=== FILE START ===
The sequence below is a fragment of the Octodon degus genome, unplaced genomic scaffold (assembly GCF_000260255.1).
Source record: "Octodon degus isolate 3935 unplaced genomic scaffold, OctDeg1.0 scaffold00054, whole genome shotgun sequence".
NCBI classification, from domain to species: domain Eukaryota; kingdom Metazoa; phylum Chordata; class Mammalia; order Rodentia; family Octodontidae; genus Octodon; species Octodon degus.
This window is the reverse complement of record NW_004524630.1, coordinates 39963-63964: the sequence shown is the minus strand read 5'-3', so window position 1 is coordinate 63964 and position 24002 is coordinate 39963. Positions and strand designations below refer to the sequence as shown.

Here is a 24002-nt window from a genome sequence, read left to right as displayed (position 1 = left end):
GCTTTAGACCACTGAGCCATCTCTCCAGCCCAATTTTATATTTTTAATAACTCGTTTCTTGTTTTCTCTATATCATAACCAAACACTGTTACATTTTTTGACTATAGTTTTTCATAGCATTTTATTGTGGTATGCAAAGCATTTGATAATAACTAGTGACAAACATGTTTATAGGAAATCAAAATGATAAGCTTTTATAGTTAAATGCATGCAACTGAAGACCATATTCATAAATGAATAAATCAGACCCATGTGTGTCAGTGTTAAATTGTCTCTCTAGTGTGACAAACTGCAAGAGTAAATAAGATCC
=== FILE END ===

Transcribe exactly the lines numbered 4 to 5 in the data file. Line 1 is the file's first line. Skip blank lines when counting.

This window is the reverse complement of record NW_004524630.1, coordinates 39963-63964: the sequence shown is the minus strand read 5'-3', so window position 1 is coordinate 63964 and position 24002 is coordinate 39963. Positions and strand designations below refer to the sequence as shown.

Here is a 24002-nt window from a genome sequence, read left to right as displayed (position 1 = left end):